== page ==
Marching band was an organization I never imagined myself being involved in. During middle school, I was one of those kids who made fun of the "band geeks" (Thanks, SpongeBob) or, alternatively, the "Dorkestra" (Thanks, Lizzie McGuire). In a burst of 8th grader excitement and encouragement from a close friend, I joined color guard (the girls who spin flags with the band) freshman year and was a part of it for three years, so I was a member of marching band, but I didn't play an instrument or get to wear an uncomfortable wool suit and a snazzy shako with a huge, sparkly plume. Sophomore year I learned to play the saxophone and senior year I decided to leave behind the flags and glitter and trade color guard for the saxophone section when marching band season came around. I regret all the time I spent thinking band was lame or that I was too good for it, so here's a long-overdue letter to high school marching band: the institution itself and the people who made it what it was.
Dear High School Marching Band,
I want to start out saying I'm sorry. It's taken me until halfway through college to realize how much I miss you and to come to terms with the fact that you're pretty much "the one that got away." I never appreciated you enough in high school. I was always complaining, thinking too hard about homework or focusing too much on the future after graduation to stop and smell the valve oil (lol, band jokes), and I'm sorry for that.
I miss you every day. Even though a little more than three years have passed since I last suited up and spent more time on the field than most boys on the football team, you still hold a special place in my heart, and you always will.
Thank you for the friendships you gave me with the most unexpected people. The people who had the most incredible gifts for music combined with the most incredible sense of humor. The people who I shared concession stand nachos with, who I hid in the instrument storage room with and tried to set random things on fire before football games (the closest I ever came to juvenile delinquency, thankfully), who walked to my house for a Halloween bonfire while wearing a poncho and sombrero and who helped me with my absolutely ridiculous senior project where I tried to orchestrate a saxophone quartet (it's on YouTube, if you need a laugh). Thank you for bringing me close to these people who I never would have been friends with otherwise. Today, some of those people are musicians, while others chose other routes and will some day be law enforcement officers, military personnel, teachers, businessmen and women, doctors, lawyers and everything in between. I count myself blessed to have known them and to have at one time worn the same uniforms.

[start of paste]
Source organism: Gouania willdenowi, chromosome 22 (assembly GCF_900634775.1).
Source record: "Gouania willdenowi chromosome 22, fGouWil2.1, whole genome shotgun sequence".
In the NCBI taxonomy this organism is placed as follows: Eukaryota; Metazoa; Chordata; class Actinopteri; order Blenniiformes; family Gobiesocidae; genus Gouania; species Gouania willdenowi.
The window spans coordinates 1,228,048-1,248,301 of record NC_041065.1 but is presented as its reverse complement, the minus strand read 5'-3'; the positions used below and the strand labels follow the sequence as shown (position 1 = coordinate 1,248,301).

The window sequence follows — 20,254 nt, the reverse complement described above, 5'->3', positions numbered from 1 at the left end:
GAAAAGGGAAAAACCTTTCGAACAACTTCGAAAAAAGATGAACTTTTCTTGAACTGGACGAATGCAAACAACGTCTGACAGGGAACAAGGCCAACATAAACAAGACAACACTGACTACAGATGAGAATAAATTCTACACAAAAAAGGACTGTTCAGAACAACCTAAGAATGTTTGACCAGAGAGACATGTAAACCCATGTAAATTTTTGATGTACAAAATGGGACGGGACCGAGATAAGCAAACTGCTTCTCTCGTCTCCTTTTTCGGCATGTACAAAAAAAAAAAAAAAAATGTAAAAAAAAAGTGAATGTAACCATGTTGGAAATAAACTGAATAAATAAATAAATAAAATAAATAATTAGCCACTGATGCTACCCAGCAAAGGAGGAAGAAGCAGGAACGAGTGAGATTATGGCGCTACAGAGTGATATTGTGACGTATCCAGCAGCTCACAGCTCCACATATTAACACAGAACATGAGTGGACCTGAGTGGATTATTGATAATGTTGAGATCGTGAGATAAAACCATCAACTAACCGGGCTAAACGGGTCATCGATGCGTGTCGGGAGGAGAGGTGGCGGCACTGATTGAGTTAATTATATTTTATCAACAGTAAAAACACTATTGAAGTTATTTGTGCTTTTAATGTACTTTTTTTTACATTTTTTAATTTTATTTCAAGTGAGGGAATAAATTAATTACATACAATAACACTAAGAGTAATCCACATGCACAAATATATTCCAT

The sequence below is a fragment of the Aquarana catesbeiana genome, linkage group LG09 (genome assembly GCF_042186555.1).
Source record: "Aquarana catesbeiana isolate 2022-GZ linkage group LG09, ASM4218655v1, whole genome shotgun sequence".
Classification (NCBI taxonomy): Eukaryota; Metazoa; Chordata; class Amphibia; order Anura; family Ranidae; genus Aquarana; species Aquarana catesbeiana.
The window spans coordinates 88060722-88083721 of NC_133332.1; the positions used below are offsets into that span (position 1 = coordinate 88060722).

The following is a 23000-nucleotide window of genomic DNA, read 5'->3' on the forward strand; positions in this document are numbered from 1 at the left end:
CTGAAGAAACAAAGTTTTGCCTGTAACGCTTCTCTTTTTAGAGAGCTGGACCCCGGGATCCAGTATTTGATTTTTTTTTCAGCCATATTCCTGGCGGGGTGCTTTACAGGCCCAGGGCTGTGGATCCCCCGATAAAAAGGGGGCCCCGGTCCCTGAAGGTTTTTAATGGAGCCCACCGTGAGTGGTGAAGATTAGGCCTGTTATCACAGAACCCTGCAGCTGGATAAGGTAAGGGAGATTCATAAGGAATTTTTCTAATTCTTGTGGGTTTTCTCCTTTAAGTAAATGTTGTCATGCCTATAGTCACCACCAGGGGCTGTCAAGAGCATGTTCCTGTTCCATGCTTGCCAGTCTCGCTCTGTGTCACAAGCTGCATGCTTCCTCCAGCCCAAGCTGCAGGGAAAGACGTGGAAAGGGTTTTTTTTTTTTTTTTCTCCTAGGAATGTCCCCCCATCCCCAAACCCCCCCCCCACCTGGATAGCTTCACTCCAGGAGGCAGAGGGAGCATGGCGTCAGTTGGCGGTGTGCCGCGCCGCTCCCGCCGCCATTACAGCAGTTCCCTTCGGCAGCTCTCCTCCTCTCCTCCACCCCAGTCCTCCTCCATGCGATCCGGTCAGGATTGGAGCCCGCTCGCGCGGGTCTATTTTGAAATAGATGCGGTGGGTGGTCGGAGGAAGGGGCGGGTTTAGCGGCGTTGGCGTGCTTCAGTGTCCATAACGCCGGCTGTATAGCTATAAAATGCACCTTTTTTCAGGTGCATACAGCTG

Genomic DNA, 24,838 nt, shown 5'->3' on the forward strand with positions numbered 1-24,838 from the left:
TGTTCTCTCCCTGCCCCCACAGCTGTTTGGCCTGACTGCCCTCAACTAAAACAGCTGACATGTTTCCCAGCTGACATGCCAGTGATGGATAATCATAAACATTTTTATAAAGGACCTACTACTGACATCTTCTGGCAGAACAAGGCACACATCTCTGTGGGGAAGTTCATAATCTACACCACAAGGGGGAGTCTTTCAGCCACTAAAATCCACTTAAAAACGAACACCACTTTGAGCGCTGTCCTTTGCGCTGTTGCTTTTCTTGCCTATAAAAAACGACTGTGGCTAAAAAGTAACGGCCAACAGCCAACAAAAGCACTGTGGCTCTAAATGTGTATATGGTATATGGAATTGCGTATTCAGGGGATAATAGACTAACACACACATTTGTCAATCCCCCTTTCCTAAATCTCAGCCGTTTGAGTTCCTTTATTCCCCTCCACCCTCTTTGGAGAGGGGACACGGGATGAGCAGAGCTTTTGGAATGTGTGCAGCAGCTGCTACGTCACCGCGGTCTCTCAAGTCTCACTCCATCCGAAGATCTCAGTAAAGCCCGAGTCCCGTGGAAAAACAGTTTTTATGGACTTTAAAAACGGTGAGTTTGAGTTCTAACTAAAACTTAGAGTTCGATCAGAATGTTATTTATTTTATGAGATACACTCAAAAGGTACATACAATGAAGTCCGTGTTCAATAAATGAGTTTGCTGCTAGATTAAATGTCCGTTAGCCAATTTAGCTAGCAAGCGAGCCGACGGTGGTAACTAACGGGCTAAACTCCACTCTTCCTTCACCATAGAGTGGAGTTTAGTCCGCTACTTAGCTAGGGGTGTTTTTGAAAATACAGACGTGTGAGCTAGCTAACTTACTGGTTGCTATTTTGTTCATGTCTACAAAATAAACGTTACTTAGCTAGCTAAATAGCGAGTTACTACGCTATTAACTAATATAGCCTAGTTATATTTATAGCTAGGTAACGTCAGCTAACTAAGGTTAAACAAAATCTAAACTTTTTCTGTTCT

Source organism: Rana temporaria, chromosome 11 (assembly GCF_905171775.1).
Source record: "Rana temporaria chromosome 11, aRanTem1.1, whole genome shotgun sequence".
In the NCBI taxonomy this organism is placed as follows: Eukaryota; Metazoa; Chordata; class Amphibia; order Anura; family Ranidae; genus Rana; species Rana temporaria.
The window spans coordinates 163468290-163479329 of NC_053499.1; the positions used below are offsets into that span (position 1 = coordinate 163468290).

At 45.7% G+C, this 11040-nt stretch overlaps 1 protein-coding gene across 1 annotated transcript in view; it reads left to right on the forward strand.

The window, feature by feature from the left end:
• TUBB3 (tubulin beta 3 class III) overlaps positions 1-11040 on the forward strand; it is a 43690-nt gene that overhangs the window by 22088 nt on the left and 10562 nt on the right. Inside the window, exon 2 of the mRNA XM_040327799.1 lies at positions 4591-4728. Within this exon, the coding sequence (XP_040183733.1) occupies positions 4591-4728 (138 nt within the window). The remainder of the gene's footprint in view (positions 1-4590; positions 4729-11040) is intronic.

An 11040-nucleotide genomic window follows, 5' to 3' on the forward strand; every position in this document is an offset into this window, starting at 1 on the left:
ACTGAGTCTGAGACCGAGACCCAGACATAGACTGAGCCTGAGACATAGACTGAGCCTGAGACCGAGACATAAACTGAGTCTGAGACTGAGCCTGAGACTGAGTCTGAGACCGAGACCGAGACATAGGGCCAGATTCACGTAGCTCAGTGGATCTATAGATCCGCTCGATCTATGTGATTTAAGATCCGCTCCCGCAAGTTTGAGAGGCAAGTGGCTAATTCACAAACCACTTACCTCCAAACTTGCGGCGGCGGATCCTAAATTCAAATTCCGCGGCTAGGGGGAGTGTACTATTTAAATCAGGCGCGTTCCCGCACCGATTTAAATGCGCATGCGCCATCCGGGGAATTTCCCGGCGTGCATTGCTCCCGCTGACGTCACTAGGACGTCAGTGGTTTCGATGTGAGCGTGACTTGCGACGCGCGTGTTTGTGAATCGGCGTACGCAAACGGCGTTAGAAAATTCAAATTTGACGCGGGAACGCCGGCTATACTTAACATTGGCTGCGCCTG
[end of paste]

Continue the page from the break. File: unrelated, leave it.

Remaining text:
Thank you for encouraging me to push myself every day. I never envisioned myself standing with a heavy metal instrument around my neck, wearing uncomfortable and embarrassing-looking marching shoes on asphalt, turf or soggy grass in freezing and heat-stroke inducing temperatures and in driving rain and intense winds, but I did it countless times for several hours, and not only did I succeed, but I enjoyed every minute of it. The pride of knowing I have the capacity to memorize hundreds of sets of flag work or drill and music and then perform the work by memory in front of hundreds or even thousands of people on Friday and Saturday nights is something no one can ever take from me.
Thank you for giving me a home away from home. Marching band was a family, the band room was our house and the stinky school buses that took us to away games and competitions was our vacation home. In the moments when we would all sing songs, do ridiculous stretches or pause to pray and reflect before "leaving it all on the field" at a game or competition I truly felt like I belonged somewhere. There were so many moments toward the end of every season or toward the end of the school year before seniors graduated where I would look around at the faces I had seen covered in sweat and dark with focus, and tears came to my eyes. Knowing that these people, some of whom had not so long ago been strangers, were working literally in step together to achieve the same goal meant so much, and still does.
Thank you to my band directors for the times you warned us college marching band wouldn't be the same. Because you were right. It isn't. There will never be an organization that can replace the place marching band holds in my heart. I will never again be with a group of my peers in the way I was in high school marching band, but, like my first band director told us, I won't cry because it's over; I'll smile because it happened. Band directors, thank you for always opening your office for a chat and for giving us band kids a place to eat lunch that wasn't the cafeteria. Thank you for loving us and pushing us to our physical limits with marching and our musical limits with playing. Thank you for being passionate about your jobs and treating us like family, even though we demanded much of your time and took you away from your own spouses and children.
Thank you, marching band, for existing. Thank you for taking over my life for about four months every autumn for four years. Thank you for everything: the good, the bad, the ugly, the rainy, the sweaty, the out-of-tune and the beautiful moments where we would join hands and focus on our success as a group.
Thank you for teaching me to keep my chin up, to keep my chest out and to keep my eyes filled with pride.
The now-proud band geek who never said thank you enough in high school.